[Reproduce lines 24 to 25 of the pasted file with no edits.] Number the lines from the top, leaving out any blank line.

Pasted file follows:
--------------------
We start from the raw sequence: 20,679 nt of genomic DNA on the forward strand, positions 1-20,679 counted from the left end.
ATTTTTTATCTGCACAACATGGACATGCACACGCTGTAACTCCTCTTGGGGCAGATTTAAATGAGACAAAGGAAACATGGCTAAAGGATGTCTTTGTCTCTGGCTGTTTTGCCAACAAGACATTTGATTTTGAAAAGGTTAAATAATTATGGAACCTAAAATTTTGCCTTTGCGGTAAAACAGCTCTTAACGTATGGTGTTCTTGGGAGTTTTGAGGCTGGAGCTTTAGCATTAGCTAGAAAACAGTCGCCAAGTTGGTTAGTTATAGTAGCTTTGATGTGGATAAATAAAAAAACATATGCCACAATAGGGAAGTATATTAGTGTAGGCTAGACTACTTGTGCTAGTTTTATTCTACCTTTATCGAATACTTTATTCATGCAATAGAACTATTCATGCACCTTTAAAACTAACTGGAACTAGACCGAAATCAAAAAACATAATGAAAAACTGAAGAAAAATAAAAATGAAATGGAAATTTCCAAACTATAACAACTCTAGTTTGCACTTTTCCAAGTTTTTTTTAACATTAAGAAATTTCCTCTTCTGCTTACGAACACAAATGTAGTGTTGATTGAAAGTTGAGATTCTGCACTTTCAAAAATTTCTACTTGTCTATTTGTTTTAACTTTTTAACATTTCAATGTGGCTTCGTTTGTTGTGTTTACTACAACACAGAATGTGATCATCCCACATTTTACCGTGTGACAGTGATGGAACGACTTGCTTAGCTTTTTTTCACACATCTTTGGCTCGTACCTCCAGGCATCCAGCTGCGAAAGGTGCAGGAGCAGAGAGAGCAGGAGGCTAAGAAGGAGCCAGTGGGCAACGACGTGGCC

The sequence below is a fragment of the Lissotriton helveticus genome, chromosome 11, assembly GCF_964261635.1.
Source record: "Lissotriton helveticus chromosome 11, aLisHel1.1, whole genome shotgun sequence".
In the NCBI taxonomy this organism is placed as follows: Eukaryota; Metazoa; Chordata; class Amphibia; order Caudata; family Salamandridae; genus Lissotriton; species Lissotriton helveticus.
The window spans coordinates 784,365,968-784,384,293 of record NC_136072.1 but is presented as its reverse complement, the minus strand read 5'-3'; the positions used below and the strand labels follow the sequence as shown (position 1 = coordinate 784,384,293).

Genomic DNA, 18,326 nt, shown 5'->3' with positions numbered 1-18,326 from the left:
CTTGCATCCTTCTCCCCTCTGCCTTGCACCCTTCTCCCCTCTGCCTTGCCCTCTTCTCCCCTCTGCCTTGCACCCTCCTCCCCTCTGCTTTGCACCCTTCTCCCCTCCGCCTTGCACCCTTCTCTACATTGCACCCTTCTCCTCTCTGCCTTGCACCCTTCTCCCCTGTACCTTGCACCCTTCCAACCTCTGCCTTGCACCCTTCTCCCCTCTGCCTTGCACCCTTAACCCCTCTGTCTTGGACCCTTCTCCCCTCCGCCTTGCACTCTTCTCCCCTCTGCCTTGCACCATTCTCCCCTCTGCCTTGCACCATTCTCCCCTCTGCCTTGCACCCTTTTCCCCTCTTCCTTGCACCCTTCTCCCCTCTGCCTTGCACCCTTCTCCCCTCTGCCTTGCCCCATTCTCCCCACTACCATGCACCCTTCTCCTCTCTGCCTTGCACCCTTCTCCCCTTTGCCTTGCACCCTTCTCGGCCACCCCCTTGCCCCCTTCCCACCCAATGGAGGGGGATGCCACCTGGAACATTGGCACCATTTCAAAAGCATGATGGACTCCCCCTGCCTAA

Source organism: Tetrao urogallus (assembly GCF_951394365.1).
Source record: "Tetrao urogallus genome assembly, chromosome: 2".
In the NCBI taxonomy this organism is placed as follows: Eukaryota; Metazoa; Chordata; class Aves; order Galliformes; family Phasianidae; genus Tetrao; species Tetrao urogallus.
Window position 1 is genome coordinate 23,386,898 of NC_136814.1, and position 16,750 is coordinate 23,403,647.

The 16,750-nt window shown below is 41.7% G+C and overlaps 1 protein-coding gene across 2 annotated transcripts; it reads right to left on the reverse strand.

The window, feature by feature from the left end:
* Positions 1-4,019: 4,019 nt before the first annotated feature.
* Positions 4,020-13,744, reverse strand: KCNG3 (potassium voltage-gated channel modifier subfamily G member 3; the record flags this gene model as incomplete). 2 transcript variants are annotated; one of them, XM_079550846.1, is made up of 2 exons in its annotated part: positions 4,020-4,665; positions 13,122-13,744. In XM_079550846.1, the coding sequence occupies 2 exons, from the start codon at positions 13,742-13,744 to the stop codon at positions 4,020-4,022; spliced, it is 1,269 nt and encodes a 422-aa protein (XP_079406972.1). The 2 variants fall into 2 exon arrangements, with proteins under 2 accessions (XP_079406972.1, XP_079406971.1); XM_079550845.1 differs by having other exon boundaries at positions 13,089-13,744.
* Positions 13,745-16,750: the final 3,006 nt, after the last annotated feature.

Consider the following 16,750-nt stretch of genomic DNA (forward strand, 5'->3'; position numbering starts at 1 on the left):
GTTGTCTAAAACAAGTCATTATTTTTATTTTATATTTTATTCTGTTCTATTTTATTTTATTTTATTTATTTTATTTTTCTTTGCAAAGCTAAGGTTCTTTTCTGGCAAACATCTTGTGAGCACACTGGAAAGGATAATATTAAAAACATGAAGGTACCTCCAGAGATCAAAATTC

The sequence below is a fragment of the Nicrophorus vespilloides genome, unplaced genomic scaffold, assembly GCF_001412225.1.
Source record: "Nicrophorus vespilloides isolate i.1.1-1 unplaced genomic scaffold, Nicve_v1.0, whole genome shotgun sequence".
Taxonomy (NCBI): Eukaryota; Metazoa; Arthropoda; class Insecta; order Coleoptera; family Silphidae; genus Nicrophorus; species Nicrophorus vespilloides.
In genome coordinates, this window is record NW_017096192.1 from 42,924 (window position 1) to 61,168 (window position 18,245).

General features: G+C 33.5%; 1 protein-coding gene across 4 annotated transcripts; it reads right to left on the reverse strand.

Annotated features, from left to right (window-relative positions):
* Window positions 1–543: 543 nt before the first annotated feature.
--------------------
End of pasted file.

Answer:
General features: G+C 33.5%; 1 protein-coding gene across 4 annotated transcripts; it reads right to left on the reverse strand.

Annotated features, from left to right (window-relative positions):